Vertaisarvioitu alkuperäisartikkeli tai data-artikkeli tieteellisessä aikakauslehdessä (A1)

Digital mental health literacy-program for the first-year medical students' wellbeing: a one group quasi-experimental study




Julkaisun tekijät: Kurki Marjo, Gilbert Sonja, Mishina Kaisa, Lempinen Lotta, Luntamo Terhi, Hinkka-Yli-Saunamäki Susanna, Sinokki Atte, Upadhyaya Subina, Wei Yifeng, Sourander Andre

Kustantaja: BMC

Julkaisuvuosi: 2021

Journal: BMC Medical Education

Tietokannassa oleva lehden nimi: BMC MEDICAL EDUCATION

Lehden akronyymi: BMC MED EDUC

Volyymi: 21

Sivujen määrä: 11

eISSN: 1472-6920

DOI: http://dx.doi.org/10.1186/s12909-021-02990-4

Verkko-osoite: https://bmcmededuc.biomedcentral.com/articles/10.1186/s12909-021-02990-4

Rinnakkaistallenteen osoite: https://research.utu.fi/converis/portal/detail/Publication/68088717


Tiivistelmä

Background

Medical students are prone to mental disorders, such as depression and anxiety, and their psychological burden is mainly related to their highly demanding studies. Interventions are needed to improve medical students' mental health literacy (MHL) and wellbeing. This study assessed the digital Transitions, a MHL program for medical students that covered blended life skills and mindfulness activities.

Methodology

This was a one group, quasi-experimental pretest-posttest study. The study population was 374 first-year students who started attending the medical faculty at the University of Turku, Finland, in 2018-2019. Transitions was provided as an elective course and 220 students chose to attend and 182 agreed to participate in our research. Transitions included two 60-minute lectures, four weeks apart, with online self-learning material in between. The content focused on life and academic skills, stress management, positive mental health, mental health problems and disorders. It included mindfulness audiotapes. Mental health knowledge, stigma and help-seeking questionnaires were used to measure MHL. The Perceived Stress Scale and General Health Questionnaire measured the students' stress and health, respectively. A single group design, with repeated measurements of analysis of variance, was used to analyze the differences in the mean outcome scores for the 158 students who completed all three stages: the pre-test (before the first lecture), the post-test (after the second lecture) and the two-month follow-up evaluation.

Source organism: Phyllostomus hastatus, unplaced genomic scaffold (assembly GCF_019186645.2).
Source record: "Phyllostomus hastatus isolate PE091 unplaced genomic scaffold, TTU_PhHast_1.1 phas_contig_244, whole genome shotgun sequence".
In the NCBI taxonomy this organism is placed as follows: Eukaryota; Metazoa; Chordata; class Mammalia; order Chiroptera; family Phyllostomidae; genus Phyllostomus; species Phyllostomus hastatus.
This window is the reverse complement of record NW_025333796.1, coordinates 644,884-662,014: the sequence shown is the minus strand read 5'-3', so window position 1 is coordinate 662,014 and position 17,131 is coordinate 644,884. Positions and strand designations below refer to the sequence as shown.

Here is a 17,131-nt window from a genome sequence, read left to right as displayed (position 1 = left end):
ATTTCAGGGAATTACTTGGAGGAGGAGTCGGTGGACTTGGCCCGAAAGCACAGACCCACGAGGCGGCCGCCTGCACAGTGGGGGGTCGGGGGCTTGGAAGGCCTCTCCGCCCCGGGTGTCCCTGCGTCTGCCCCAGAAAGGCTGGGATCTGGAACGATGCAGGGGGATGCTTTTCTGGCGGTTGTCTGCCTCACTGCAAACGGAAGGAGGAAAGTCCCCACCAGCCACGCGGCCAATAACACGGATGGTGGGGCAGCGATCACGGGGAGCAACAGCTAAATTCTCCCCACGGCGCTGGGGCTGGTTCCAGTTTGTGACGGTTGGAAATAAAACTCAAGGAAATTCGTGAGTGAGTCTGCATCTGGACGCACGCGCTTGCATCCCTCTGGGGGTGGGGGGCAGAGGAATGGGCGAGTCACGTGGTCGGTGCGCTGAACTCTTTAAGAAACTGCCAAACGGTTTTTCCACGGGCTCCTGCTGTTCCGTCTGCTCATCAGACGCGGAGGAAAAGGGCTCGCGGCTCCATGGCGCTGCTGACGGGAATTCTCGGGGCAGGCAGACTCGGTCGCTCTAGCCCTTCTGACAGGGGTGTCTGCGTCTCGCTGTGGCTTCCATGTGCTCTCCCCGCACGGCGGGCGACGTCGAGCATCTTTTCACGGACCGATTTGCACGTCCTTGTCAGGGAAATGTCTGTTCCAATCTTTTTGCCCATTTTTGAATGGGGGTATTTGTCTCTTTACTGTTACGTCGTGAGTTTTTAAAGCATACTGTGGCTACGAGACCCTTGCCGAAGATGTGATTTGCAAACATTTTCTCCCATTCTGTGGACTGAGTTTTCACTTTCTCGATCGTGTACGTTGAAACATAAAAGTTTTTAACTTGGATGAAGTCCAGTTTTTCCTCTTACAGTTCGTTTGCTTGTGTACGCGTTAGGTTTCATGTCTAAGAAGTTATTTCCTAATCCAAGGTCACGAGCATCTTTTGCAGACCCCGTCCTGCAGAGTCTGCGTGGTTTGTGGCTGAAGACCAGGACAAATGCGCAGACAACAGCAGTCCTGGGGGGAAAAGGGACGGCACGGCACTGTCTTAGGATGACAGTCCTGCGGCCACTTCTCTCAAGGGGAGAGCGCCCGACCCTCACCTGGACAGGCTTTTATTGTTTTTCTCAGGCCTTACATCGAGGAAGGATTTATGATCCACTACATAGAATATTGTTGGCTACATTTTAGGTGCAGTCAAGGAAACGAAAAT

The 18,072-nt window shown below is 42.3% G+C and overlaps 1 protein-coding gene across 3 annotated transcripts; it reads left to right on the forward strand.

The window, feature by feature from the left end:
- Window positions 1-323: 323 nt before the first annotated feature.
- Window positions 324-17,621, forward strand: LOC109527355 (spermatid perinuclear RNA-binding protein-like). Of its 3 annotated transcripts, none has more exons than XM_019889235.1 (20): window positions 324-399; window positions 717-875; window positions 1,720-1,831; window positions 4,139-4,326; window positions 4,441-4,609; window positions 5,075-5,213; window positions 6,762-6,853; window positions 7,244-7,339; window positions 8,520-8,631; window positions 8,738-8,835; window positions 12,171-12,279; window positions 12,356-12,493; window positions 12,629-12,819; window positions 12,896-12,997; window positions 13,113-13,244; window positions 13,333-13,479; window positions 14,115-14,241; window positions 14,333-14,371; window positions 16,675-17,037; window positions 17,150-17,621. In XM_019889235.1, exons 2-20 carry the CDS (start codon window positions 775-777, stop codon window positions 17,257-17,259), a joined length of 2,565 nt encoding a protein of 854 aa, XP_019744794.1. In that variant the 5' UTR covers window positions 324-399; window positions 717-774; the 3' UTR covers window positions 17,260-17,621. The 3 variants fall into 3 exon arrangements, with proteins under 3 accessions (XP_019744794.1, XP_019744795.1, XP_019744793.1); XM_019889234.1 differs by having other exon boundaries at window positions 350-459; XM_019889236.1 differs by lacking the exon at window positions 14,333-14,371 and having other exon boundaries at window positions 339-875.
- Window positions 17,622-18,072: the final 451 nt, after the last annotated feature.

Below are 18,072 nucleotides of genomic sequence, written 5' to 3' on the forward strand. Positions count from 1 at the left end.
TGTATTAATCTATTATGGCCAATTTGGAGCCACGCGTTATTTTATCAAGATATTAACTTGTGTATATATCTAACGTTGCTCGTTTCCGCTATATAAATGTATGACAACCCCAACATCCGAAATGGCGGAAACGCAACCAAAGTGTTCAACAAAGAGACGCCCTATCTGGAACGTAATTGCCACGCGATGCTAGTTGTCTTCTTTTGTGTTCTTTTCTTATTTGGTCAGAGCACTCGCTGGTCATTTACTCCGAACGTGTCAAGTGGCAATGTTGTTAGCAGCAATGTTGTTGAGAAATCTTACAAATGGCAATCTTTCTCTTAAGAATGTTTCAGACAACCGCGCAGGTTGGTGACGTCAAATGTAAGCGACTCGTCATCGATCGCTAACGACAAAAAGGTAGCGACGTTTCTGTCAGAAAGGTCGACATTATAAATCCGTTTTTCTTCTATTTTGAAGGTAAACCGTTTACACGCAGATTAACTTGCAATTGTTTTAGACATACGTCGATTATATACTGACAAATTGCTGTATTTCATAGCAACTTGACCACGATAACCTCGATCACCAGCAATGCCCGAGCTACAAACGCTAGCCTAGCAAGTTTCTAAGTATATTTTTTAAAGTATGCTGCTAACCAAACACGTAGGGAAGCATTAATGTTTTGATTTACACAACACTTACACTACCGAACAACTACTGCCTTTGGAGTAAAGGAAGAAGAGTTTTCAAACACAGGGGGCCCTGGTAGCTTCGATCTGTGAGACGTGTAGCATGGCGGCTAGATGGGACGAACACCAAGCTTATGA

Results

The students' mean scores for mental health knowledge improved (-1.6, 95% Cl -1.9 to -1.3, P<.001) and their emotional symptoms were alleviated immediately after the program (0.5, 95% Cl 0.0 to 1.1, P=.040). The changes were maintained at the two-month follow up (-1.7, 95% Cl -2.0 to -1.4, P<.001 and 1.0, 95% Cl 0.2 to 1.8, P=.019, respectively). The students' stress levels reduced (P=.022) and their attitudes towards help-seeking improved after the program (P<.001), but these changes were not maintained at the two-month follow up. The stigma of mental illness did not change during the study (P=.13).Conclusions: The digital Transitions program was easily integrated into the university curriculum and it improved the students' mental health literacy and wellbeing. The program may respond to the increasing global need for universal digital services, especially during the lockdowns due to the COVID-19 pandemic.


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Last updated on 2022-06-07 at 09:10